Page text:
Project Status

Project Type:  Dug Well and Hand Pump

Program: Sand Dams in Kenya

Impact: 500 Served

Project Phase:  In Service - Dec 2015

Functionality Status:  Functional

Last Checkup: 05/15/2024

Project Features

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Community Profile

This project is a part of our shared program with Africa Sand Dam Foundation. Our team is pleased to directly share the below report (edited for clarity, as needed).

This project is only possible because of another project happening at the same location. A sand dam is under construction which will collect water and help raise the water table in the area, enabling this shallow well to be a reliable source of water for the community. To see the sand dam, click here.


The Itatini self-help group was formed in the year 2012. It has a membership of 37, with 22 females and 15 males. The members of the group come from three villages: Mukimwani Village which has 330 males and 340 females; Kivani Village has 213 males and 201 females; and Katitu Village has 200 males and 190 females. The total population from all three of the villages is 1474. The village is located in Mukimwani Sub-Location which has a population 5202 people.

(Editor’s Note: While this many people may have access on any given day, realistically a single water source can only support a population of 350-500 people. This community would be a good candidate for a second project in the future so adequate water is available. To learn more, click here.)


The main socio economic activities for the group members include:

- 17 % depend on causal labour. Causal labour is an activity where one engages on household related jobs which are not frequently available. They also depend on the season e.g. most causal labour happens during harvest time and planting season.

- 10 % are employed members in different professionals e.g. teachers

- 66 % of the group depend on farming while 7 % operate small businesses.

Water Source

The main source of water for the area is the river where 90% of the respondents fetch water. 3% depend on a piped water system. 3% depend on a nearby shallow well which is unprotected. 3%  of the group gets water from roof catchment tanks at their households. A majority have to travel 3-4 kilometres to fetch water while 10% travel 2-3 kilometers and 17% travel  less than 1 kilometre. And these distances are one way! The majority spends 2-3 hours per day fetching water.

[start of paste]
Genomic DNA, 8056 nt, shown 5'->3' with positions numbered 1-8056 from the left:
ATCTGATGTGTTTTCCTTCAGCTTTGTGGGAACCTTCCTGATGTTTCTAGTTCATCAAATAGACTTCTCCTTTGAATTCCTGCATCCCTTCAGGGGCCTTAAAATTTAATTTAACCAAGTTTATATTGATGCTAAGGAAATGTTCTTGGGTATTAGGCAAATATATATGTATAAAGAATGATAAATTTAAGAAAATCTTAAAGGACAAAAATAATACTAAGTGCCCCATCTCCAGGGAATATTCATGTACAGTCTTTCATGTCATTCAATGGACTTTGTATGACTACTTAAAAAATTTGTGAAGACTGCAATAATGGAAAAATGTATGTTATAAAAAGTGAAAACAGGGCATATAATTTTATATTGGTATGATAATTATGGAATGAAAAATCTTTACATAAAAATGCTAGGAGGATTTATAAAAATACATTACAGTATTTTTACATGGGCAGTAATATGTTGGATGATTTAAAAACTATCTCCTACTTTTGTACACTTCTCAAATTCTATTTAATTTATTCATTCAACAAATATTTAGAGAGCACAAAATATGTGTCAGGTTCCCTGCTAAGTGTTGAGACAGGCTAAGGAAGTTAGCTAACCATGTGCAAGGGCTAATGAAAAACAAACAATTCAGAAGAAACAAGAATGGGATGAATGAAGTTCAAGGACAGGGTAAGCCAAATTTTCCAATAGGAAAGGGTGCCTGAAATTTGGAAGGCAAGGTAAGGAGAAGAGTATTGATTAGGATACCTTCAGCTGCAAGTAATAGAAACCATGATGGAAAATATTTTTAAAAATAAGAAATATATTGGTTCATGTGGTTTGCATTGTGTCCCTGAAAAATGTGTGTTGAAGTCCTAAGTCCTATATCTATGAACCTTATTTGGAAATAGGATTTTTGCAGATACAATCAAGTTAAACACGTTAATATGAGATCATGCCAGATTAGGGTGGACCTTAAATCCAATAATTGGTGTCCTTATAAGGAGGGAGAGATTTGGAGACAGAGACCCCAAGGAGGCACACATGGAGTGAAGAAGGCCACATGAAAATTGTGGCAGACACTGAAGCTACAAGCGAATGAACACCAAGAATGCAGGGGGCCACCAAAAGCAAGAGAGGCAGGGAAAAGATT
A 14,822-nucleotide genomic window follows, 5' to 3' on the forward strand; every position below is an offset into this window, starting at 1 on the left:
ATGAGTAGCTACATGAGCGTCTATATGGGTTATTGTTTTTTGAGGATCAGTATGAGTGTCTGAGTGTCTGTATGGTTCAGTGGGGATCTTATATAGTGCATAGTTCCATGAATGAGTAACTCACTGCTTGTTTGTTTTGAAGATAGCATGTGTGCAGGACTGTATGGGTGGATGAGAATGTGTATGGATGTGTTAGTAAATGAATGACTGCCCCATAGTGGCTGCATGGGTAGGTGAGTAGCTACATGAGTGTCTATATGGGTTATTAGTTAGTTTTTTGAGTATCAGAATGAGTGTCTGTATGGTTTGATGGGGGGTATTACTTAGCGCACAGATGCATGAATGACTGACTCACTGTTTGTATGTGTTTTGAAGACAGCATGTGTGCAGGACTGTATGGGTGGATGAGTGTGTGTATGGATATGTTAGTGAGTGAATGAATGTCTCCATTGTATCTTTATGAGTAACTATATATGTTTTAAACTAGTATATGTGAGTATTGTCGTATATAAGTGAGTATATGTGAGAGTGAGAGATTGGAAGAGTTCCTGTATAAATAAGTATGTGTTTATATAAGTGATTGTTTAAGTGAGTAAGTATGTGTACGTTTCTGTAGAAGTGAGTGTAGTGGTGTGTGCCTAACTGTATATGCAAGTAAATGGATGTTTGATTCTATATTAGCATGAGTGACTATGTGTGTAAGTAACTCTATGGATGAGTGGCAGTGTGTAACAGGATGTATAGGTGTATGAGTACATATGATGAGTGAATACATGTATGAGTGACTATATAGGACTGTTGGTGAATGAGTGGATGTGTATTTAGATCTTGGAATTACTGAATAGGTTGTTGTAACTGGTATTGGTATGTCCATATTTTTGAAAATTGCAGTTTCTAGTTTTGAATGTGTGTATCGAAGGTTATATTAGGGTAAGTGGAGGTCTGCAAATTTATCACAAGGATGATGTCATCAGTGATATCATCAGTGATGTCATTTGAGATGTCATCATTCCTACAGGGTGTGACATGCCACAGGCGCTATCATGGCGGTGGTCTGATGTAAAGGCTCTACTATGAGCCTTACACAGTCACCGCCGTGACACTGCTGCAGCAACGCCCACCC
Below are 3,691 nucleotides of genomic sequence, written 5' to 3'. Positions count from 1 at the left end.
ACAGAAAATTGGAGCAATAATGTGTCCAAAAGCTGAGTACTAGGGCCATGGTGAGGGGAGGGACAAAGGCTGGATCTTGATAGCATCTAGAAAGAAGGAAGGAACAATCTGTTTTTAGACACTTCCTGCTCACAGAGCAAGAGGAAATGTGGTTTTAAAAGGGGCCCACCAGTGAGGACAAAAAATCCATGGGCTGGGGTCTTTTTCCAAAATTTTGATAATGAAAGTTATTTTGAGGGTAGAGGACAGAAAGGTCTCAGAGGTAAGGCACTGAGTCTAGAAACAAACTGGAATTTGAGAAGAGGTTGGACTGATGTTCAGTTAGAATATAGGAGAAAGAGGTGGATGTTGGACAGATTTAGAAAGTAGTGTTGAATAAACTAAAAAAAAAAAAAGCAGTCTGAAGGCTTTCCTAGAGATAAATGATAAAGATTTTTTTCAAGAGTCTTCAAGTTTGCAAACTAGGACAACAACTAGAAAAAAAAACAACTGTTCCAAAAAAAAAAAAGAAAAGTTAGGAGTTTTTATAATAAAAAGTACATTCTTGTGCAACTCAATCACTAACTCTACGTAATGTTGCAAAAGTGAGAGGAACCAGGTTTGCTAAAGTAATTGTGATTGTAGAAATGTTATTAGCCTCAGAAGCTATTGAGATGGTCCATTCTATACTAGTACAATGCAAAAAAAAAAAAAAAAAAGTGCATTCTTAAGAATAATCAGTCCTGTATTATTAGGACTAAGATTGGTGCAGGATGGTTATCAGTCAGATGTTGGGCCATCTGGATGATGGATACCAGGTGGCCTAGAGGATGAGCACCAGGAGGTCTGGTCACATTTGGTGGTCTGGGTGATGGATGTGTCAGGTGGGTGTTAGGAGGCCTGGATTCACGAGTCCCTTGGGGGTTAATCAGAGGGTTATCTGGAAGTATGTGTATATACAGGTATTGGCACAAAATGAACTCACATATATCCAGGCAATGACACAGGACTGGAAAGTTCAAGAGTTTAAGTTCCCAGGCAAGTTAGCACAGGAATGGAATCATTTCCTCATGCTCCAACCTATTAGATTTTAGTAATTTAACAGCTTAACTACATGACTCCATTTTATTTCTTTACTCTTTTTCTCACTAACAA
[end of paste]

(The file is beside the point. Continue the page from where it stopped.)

Agricultural Practices

Agriculture is the livelihood for the community. Many group members admitted that as of late they have reaped a poor harvest. The main reasons for poor harvests mentioned were poor seed quality and the inability to invest in tools to practise soil and water conservation through terracing. ASDF projects will seek to empower the farmers in practicing climate-smart agriculture which entails planting drought-tolerant seeds, tree-planting and digging of terraces to help conserve soil from erosion and boost soil fertility, thus improving the harvests of the farmers.

The project objectives will therefore involve:

- Improving the water security of the area by construction of one sand dam and one shallow well to serve a population of 1474 people. This will help reduce the distance traveled and time taken to fetch water.

- Improving food security by promoting soil and water conservation. Farmers will be supported with terracing tools, trained on terrace-digging and climate-smart agriculture to boost their yields.

- Increase knowledge on hygiene and sanitation practices through the training and implementation of PHAST. The group will be trained on basic PHAST (Participatory Hygiene and Sanitation Trainings). Action plans on implementation of tippy taps to promote hand washing and promoting treament of water. ASDF will continously monitor the water quality of the water point using mWater software.


The shallow well construction began on October 8th and is ongoing. As of now, Itatini only has three people working on their well. Unexpected rain has recently immobilized workers and delayed their progress. The projected completion date is now early December.

Project Results: Shallow Well
The group did the excavation of the shallow well pit and its walling concurrently with the dam. The final work on both the sand dam and the shallow well was done from November 23-25. Looking at the pictures of the finished well, you might worry that the water looks dirty. That is only because the sand dam and shallow well are both very new. As the river bed upstream from the dam fills with sand, it will raise the water table, but also act as a filter, cleaning the water that will then fill the shallow well. After some time, the water from the well will be crystal clear.

We're just getting started, check back soon!

Project Photos

Project Type

Hand-dug wells have been an important source of water throughout human history! Now, we have so many different types of water sources, but hand-dug wells still have their place. Hand dug wells are not as deep as borehole wells, and work best in areas where there is a ready supply of water just under the surface of the ground, such as next to a mature sand dam. Our artisans dig down through the layers of the ground and then line the hole with bricks, stone, or concrete, which prevent contamination and collapse. Then, back up at surface level, we install a well platform and a hand pump so people can draw up the water easily.




Community Church of Barrington
Women that Inspire Class
1 individual donor(s)